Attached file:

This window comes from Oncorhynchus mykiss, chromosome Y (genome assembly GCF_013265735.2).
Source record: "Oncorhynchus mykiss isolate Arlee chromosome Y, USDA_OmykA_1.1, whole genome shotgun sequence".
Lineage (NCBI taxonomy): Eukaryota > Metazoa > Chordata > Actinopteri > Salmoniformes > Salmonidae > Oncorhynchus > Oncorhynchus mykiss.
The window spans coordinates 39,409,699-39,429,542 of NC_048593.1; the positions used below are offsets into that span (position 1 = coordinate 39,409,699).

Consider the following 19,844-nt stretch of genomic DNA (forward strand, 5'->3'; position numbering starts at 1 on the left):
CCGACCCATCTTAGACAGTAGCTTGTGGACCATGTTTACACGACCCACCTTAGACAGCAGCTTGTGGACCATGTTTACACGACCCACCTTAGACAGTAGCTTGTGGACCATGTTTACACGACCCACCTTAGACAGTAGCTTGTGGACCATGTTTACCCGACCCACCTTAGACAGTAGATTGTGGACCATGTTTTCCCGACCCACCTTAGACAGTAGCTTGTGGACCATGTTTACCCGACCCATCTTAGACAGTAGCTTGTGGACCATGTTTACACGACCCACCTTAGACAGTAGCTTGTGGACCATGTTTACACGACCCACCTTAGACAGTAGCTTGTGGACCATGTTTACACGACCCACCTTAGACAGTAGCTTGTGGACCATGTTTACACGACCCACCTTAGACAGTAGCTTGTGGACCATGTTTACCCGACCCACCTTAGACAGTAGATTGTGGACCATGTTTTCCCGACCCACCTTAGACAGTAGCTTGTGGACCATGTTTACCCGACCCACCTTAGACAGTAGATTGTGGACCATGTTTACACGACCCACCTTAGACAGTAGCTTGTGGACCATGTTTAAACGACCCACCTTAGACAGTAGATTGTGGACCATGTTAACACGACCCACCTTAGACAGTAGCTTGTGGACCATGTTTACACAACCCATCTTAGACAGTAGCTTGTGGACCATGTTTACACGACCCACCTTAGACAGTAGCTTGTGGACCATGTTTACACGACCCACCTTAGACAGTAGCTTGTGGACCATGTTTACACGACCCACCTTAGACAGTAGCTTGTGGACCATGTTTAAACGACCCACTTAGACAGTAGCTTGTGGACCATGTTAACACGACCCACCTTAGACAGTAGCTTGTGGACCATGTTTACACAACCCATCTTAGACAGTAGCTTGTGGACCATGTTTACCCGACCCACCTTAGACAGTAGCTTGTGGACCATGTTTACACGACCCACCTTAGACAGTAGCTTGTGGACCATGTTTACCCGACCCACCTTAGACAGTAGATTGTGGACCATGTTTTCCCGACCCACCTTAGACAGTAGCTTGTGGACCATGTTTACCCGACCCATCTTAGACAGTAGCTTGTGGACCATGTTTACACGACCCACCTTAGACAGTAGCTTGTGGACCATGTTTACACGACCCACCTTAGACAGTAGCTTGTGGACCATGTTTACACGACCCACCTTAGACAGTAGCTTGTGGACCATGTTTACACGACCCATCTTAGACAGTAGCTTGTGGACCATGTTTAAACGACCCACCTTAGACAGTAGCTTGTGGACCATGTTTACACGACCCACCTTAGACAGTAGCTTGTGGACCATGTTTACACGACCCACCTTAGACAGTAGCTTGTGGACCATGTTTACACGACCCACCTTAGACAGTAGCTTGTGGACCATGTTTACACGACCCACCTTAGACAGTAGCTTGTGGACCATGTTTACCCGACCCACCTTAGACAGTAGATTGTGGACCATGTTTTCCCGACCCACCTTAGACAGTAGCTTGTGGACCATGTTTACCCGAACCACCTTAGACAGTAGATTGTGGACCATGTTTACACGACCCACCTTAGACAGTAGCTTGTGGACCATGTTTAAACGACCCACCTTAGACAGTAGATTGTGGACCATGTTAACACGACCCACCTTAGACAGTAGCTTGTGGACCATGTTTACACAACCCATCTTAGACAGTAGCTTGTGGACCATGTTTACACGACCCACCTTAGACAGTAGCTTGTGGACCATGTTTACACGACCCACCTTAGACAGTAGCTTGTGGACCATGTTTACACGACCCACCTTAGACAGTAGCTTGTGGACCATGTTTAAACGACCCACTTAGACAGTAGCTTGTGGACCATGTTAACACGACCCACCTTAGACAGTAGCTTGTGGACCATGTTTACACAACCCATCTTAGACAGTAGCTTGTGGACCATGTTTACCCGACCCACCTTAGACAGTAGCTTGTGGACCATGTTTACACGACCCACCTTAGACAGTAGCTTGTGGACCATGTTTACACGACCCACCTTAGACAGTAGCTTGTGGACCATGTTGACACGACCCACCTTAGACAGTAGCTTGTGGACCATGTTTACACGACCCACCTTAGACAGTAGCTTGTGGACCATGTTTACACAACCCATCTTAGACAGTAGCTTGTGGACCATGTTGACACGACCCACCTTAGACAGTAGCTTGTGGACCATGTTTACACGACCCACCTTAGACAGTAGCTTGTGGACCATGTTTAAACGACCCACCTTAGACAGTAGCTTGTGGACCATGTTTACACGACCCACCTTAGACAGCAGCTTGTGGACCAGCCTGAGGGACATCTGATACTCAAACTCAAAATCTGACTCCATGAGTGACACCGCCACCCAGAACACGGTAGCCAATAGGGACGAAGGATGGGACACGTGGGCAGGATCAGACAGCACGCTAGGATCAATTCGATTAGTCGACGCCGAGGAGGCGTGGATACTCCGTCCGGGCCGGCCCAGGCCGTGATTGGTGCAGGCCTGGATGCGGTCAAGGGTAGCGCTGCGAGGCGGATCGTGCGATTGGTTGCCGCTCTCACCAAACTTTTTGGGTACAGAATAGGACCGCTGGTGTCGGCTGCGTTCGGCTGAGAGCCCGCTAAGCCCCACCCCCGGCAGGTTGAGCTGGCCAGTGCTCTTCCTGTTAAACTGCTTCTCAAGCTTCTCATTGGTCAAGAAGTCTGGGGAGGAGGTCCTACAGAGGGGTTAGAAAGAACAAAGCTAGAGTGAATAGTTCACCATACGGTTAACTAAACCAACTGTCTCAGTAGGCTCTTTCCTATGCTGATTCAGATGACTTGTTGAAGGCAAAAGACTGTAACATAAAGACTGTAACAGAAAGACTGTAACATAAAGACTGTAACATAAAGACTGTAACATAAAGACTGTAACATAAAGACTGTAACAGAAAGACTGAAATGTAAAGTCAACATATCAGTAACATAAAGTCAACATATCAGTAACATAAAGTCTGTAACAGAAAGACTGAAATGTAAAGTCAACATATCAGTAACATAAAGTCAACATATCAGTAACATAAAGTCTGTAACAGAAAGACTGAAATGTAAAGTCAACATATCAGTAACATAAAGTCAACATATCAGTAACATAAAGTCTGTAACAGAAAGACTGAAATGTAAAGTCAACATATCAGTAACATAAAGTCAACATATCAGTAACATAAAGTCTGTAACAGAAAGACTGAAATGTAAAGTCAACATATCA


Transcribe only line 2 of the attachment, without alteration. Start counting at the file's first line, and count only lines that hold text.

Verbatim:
Source record: "Oncorhynchus mykiss isolate Arlee chromosome Y, USDA_OmykA_1.1, whole genome shotgun sequence".